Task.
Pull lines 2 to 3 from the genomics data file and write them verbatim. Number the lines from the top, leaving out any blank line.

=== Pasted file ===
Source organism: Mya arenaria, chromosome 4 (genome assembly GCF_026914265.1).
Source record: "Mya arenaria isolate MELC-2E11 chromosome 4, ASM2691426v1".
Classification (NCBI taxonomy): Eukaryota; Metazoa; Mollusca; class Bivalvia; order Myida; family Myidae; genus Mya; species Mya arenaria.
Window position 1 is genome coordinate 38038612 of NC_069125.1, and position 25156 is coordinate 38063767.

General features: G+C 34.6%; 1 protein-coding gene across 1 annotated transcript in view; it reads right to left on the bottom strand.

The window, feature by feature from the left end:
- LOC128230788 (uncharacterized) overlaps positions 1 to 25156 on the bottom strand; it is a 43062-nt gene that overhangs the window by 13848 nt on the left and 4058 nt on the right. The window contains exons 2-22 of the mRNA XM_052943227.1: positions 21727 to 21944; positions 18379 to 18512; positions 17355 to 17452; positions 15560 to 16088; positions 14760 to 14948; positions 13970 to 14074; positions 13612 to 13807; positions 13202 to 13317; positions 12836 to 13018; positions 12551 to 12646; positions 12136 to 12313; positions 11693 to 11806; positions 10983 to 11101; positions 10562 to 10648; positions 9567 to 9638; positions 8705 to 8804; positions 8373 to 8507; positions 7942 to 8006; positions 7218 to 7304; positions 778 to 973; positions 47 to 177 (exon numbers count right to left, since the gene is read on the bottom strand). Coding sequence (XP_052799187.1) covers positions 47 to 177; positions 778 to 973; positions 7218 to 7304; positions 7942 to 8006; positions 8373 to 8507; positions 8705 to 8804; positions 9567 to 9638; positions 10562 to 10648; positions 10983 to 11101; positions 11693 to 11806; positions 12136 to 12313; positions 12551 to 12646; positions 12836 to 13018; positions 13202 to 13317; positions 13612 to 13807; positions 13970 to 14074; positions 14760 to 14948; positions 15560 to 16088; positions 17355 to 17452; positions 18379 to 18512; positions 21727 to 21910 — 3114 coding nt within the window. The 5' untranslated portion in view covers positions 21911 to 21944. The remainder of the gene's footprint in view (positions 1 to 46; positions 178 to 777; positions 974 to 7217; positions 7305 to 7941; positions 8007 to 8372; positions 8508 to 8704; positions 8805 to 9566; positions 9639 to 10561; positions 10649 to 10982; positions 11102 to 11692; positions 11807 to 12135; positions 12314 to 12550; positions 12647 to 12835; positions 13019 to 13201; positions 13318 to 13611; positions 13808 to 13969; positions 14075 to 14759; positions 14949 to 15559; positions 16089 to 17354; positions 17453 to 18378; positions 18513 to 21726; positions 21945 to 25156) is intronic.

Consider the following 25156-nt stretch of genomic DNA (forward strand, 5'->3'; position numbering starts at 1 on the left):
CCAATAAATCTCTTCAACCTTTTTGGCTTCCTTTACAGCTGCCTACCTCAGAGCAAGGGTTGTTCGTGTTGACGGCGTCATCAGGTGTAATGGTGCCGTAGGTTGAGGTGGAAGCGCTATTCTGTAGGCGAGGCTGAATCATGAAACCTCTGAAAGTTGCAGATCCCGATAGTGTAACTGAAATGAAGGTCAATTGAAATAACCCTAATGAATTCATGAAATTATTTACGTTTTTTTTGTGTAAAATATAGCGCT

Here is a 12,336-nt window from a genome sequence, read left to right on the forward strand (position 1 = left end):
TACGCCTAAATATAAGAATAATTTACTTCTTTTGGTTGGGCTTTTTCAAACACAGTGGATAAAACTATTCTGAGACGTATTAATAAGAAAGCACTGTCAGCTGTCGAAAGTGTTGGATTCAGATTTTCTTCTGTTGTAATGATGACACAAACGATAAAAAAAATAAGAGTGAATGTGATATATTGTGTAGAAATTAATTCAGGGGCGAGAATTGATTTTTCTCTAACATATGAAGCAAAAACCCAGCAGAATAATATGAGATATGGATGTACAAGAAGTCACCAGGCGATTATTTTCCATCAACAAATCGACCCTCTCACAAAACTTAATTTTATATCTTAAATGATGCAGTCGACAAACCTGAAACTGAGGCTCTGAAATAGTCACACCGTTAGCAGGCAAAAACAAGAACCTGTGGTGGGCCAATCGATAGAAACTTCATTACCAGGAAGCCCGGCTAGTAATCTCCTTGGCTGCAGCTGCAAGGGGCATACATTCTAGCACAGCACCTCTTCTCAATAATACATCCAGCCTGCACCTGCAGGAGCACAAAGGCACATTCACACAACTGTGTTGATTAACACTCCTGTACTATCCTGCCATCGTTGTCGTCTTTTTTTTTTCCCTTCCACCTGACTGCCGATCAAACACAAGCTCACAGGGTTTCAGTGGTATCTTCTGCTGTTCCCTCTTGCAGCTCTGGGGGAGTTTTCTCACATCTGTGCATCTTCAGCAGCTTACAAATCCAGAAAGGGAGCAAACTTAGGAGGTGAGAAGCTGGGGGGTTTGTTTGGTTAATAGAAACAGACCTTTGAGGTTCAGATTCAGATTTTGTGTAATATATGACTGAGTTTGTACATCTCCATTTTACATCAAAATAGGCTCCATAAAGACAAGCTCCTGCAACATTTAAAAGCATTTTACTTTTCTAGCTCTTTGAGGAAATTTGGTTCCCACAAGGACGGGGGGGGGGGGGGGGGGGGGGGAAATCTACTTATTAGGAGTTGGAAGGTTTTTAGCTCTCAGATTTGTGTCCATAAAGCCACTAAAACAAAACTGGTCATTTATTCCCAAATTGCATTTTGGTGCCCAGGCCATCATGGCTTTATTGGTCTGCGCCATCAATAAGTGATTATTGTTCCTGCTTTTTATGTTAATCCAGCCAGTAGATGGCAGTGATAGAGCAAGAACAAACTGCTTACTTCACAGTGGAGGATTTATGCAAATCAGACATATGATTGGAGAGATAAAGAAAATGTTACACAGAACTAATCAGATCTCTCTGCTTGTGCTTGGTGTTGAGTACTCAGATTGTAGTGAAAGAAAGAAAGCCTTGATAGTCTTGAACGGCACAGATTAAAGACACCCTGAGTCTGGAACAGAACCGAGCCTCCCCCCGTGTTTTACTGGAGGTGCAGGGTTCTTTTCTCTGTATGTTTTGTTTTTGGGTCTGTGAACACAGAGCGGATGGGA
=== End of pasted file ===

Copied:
Source record: "Mya arenaria isolate MELC-2E11 chromosome 4, ASM2691426v1".
Classification (NCBI taxonomy): Eukaryota; Metazoa; Mollusca; class Bivalvia; order Myida; family Myidae; genus Mya; species Mya arenaria.